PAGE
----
FSCS boss defends levy as he plans to step down

FSCS boss defends levy as he plans to step down

The chief executive of the Financial Services Compensation Scheme (FSCS) has defended the levy which funds the organisation after announcing he will step down after nine years at its helm.

Mark Neale, a civil servant with career stints at the Home Office and HM Treasury, said he decided to step down in May 2019 at the end of his three-year term to pursue new challenges.

The outgoing chief executive told FTAdviser he was proud of the improvements to consumer protection he had seen during his tenure, including the improvement in the speed of recompense to victims of collapsed financial institutions.

He said: "The FSCS is in really good shape to deal with anything that might get thrown at it. We now have the capacity to repay depositors of failing banks, credit unions and building societies within seven days.

"That is in contrast to the financial crisis in 2008, when the FSCS did a tremendous job, but it took weeks or months to get people’s deposits back to them."

Mr Neale said he understood the frustration advisers had with the financial contributions they must make to the fund, but said it was ultimately in the interest of their industry to do so.

He explained: "Financial advisers generally don’t welcome the fact that they have the bear the cost of those advisers who have given poor advice. But FSCS protection is important in giving consumers the confidence to go to financial advisers.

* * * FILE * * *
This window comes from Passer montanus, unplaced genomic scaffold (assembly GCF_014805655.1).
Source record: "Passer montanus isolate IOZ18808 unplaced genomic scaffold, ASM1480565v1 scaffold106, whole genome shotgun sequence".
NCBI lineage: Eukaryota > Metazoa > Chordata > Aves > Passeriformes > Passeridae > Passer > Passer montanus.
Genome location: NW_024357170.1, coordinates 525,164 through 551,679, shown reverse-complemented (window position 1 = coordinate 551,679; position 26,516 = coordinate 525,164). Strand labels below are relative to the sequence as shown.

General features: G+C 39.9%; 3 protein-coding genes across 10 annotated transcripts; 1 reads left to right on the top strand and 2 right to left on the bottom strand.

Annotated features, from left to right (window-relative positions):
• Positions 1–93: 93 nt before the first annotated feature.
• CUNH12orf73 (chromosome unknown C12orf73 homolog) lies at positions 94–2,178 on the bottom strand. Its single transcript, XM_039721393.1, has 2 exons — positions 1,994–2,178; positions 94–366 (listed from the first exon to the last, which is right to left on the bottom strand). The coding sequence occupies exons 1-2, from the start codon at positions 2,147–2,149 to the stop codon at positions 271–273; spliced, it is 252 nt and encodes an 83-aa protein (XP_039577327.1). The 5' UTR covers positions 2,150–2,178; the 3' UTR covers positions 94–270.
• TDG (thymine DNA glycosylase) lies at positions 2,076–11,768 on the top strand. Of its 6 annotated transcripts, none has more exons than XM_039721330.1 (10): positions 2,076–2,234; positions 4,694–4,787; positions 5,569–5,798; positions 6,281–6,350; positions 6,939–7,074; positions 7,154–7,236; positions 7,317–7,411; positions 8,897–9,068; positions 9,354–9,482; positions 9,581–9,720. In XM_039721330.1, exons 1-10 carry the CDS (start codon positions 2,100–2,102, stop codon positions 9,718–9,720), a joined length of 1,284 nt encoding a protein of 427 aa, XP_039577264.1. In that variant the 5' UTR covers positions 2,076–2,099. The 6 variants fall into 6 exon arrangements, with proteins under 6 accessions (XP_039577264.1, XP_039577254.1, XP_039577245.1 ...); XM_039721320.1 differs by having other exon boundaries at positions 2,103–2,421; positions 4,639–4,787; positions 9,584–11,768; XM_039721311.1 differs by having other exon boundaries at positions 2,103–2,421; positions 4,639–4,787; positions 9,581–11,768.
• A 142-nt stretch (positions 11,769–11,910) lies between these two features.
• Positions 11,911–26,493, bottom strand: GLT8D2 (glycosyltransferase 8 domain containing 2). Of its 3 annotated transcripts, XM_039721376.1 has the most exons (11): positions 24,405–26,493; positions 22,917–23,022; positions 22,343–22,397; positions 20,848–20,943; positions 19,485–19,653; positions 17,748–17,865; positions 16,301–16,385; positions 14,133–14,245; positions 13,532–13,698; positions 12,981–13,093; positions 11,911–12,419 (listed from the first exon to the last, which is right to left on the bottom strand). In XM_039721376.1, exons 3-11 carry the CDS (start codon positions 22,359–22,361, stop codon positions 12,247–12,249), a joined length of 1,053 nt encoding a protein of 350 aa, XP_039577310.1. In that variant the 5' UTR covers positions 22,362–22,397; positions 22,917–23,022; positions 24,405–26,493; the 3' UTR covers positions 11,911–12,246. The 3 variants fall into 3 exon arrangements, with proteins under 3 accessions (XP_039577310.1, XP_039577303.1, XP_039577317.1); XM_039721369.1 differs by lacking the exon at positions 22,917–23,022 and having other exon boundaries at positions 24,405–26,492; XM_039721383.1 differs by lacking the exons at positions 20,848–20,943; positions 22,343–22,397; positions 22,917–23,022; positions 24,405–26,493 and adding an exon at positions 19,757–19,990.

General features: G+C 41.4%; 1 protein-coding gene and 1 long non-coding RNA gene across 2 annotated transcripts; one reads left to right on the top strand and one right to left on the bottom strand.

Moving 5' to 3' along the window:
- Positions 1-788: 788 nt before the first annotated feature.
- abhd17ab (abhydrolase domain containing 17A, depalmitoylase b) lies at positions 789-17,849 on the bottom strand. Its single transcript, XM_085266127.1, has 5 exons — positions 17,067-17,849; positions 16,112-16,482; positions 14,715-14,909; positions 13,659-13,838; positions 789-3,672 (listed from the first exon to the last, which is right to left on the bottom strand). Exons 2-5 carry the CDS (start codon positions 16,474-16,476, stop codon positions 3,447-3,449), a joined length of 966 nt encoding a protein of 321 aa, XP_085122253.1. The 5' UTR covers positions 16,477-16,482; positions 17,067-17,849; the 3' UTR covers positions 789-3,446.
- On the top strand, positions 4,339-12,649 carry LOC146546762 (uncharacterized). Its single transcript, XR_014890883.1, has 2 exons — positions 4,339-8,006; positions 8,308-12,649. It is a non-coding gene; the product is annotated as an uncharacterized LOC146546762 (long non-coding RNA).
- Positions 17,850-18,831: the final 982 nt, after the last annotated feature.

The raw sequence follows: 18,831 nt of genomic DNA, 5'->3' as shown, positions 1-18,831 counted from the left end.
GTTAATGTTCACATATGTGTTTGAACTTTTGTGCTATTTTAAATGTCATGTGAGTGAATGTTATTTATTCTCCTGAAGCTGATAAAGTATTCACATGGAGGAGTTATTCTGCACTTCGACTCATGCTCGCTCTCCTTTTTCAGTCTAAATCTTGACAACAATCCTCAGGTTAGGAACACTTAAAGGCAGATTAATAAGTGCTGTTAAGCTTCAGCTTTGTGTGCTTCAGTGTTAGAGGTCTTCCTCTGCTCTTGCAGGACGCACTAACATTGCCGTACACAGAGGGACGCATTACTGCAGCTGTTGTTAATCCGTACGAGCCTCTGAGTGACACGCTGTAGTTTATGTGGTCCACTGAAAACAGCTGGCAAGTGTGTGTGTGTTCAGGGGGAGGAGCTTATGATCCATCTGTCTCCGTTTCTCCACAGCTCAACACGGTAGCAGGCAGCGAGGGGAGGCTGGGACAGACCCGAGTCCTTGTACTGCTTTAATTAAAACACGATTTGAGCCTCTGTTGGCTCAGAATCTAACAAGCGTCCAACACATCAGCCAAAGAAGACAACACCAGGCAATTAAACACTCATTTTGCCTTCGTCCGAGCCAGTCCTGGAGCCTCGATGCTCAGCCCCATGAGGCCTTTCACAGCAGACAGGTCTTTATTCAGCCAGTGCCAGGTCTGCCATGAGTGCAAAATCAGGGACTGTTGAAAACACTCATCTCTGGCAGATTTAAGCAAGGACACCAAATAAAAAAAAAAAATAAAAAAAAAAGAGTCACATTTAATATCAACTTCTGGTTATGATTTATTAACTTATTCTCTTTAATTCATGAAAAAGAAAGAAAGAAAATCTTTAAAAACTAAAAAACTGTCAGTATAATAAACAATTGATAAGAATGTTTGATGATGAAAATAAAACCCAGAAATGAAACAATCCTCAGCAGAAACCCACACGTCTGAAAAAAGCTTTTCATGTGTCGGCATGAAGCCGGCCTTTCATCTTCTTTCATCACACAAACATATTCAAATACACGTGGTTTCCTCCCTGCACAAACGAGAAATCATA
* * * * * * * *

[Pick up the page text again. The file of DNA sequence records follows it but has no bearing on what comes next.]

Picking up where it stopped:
"Although I understand the compensation costs are unwelcome, the fact the safety net exists is good for the industry as a whole because it underpins confidence."

The appointment of the FSCS chief executive is made by the Financial Conduct Authority and the Prudential Regulation Authority with approval of the Treasury.

The process for recruiting Mr Neale’s successor is underway and Odgers Berndtson recruitment agency has been appointed to help with that process.

Andrew Bailey, the chief executive of the FCA, said: "Mark Neale has led the FSCS through a period of fundamental change which has transformed its role. Mark deserves great credit for his leadership of FSCS and for his clear thinking on financial services compensation."

Garry Heath, director general of the financial advisers’ trade association Libertatem, said Mr Neale’s replacement would need to look closely at the funding model for the FSCS.

He said: "The biggest challenge is to get the funding right, which is something that Mark didn’t quite get done. That said, a lot of this, of course, is driven by the regulator."

Mr Heath said there were currently some five million active clients with financial advisers who had to shoulder the risks of bad advice for a historical client base of 16m.

"Anyone in insurance will tell you that won’t work," he said. "The FCA has said it is going to ask product providers to help out with 25 per cent of the cost. That is welcome, but still puts a huge amount of weight on the shoulders of people taking advice this year."